A few months ago I was feeling lost when it came to tracking how well my 4 year old non-verbal autistic son, Johnny Ben, was doing academically. Sure, I would see him accomplish things and notice where he had issues. However, I just couldn’t get him interested in certain activities and it was taking me a long time to sit and chart where he was thriving and lacking. We had tried a few online programs and apps with him in the past, but they just didn’t seem to get his attention or were not available on a tablet. (He lacks the coordination needed to use a mouse, but he’s getting close!) I whispered a prayer that God would help me find a preschool curriculum that would match his needs, be fun, and challenge him but also not break our bank. It wasn’t but a few days later that I received an email from Miss Humblebee’s Academy asking if I would be interested in reviewing their program. (Can you see where this is going? It’s pretty exciting!)
Immediately I went to MissHumblebee.com and started looking around. First off I noticed that the program worked on a tablet. Perfect! It may not be an app, but that’s okay. It loads easily on our Android tablets. Second, the characters, music, prizes, and everything else were fun and very animated. Then that was when I saw it: All instructions are audible so that the child can hear what they are to do. They could even be repeated if needed by the press of a button on most lessons. Since my little guy is just coming around to following instructions, this is a MUST HAVE. But would it cover as many subjects as I needed it to? I went on to look at what the lessons consisted of. This is where I was completely sold, because Miss Humblebee doesn’t just cover math and reading, but also science, social studies, art, and music. Not just a little here and there, either, but hundreds of lessons. This wouldn’t be a temporary fix, but something that we could continue to do over time. I can’t imagine what I looked like reading all of this, but if Mary Poppins were in my living room she probably would have told me to close my mouth because I’m not a codfish. This was exactly what I had prayed for!
Now, if you’re at all familiar with special needs children, you might know that they live for routine and hate change. It took a couple weeks of just getting him to want to acknowledge Miss Humblebee. He wasn’t interested in creating his own avatar like most kids would be. He would look out the corner of his eye at what was on the screen, but it took awhile to get him to acknowledge it was there. Being we had done this before, I knew it had nothing to do with Miss Humblebee’s Academy and more to do with it being new to him. I pressed on in a way that would not upset him.
In the beginning he would give in and do a little after a some guidance then push it away, but I could see by the look in his eye that he was intrigued. This was more than just another learning tool, this was fun and like a game. We took our time and warmed up slowly. Sometimes he would only do a little, other times he would just look around at the different options. Options like “Art Box”, “Music Room”, “Choose A Lesson”, “Rewards”, “Sticker Room”, and more. After showing him the classroom every so often, he gradually did a little bit more each time. He loves all the characters, Miss Humblebee’s voice, the music, and the “games”. I’ve never had to help him, nor did I ever have to show him what to do. Miss Humblebee made it all so easy, flying around the classroom and guiding him through the lessons.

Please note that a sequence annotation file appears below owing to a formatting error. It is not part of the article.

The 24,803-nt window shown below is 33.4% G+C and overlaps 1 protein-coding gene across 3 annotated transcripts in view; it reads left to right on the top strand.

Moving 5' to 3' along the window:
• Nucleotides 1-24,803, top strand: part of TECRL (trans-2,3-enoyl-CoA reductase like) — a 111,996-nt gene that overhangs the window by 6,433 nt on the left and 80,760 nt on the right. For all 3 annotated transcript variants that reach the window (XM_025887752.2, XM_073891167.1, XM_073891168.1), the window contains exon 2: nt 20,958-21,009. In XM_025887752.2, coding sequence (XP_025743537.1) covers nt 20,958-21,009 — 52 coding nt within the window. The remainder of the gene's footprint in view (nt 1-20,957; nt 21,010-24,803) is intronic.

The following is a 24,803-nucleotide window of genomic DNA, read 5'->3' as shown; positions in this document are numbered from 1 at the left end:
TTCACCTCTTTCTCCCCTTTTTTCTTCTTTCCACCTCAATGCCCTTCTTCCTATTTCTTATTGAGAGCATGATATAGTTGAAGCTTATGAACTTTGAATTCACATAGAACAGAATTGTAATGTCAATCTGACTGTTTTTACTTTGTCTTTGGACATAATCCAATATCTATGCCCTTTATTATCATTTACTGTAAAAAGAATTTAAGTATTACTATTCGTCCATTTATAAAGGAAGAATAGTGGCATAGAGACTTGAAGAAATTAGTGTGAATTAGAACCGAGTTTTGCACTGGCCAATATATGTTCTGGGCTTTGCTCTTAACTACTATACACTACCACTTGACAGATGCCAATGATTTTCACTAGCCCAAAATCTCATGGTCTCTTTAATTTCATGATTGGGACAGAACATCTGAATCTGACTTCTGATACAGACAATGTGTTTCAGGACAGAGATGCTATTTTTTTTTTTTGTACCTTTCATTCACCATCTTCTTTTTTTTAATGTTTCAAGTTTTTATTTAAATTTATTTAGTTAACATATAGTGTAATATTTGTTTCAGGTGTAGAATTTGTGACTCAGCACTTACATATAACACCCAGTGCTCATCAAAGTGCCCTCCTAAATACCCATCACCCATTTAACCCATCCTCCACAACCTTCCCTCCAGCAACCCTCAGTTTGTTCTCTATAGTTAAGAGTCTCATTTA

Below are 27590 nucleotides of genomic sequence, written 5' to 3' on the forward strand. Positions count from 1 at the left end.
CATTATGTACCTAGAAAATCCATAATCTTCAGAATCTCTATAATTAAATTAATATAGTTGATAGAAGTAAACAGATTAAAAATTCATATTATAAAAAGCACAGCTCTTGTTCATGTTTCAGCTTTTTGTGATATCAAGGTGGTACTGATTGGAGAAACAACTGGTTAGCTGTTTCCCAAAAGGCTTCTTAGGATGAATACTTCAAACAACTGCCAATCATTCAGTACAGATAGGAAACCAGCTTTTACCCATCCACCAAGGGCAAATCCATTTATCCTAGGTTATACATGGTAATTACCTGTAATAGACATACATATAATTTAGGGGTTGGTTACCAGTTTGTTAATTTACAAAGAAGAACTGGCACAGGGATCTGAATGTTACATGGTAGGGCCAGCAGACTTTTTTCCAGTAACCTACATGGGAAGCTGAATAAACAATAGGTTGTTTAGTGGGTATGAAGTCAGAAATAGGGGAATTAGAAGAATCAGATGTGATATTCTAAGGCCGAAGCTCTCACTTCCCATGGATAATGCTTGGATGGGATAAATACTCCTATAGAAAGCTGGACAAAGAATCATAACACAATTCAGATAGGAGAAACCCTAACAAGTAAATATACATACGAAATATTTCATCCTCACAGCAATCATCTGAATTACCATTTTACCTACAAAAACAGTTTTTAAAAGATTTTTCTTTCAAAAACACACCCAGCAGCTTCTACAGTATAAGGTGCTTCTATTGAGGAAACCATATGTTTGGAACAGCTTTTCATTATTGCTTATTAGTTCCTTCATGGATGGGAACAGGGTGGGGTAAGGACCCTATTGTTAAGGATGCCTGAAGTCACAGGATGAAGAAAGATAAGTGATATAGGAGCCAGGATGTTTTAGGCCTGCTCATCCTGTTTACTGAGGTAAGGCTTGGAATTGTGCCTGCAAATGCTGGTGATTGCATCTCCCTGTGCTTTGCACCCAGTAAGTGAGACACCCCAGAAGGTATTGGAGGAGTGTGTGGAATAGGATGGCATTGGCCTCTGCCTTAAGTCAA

What he surprisingly shows no interest in is the rewards/stickers/puzzles, but I’m assuming that is because he doesn’t quite grasp the concept. Miss Humblebee also offers printables, which is a great addition so that you can work on motor skills while keeping with the theme of the curriculum, but Johnny Ben just seems to hate paper (Maybe it’s the sound of it rustling?) so while I printed a few out, he wasn’t having it. So unfortunately I can’t give you an opinion on those aspects. That being said, Johnny Ben’s 2 year old little sister, Molly, is VERY interested in what all Miss Humblebee has to say and offer. So much so that we will be purchasing a subscription for her soon after her 3rd birthday as well. For now we have had to cut back our lessons to when Miss Molly Pop is napping or distracted. 😉 I really wish I had Miss Humblebee when 6 year old Tommy was in preschool also. It’s so fun, easy, thorough, and extremely interactive.
So, I’ve told you that Johnny Ben grew to love it and my toddler is aching to get into Miss Humblebee’s classroom… But how am I tracking Johnny Ben’s progress? Every week I receive an email to let me know that a progress report is available. When that email arrives, all I have to do is click on the link and it’s all right there in my account for me to see. How many lessons he’s completed, how many prizes he has earned, and how much artwork has been saved. I also have access for past progress reports so I can see how he’s coming along. It is exactly what I needed.
I do still believe in hands on constructive play for preschoolers. But these lessons are a great addition to all of the other things we are doing without becoming overwhelming. Besides, it is so much more fun that filling out a worksheet! Again, a complete answer to my prayer!
The price of a subscription to Miss Humblebee’s Academy is $12.95 a month for 1 child and $5 for each additional. Another option is a yearly subscription at $129 for 1 child and $60 for each child after that. Not sure you want to make a commitment just yet? There is also a free 1 week trial so you can see if it’ll work for your child.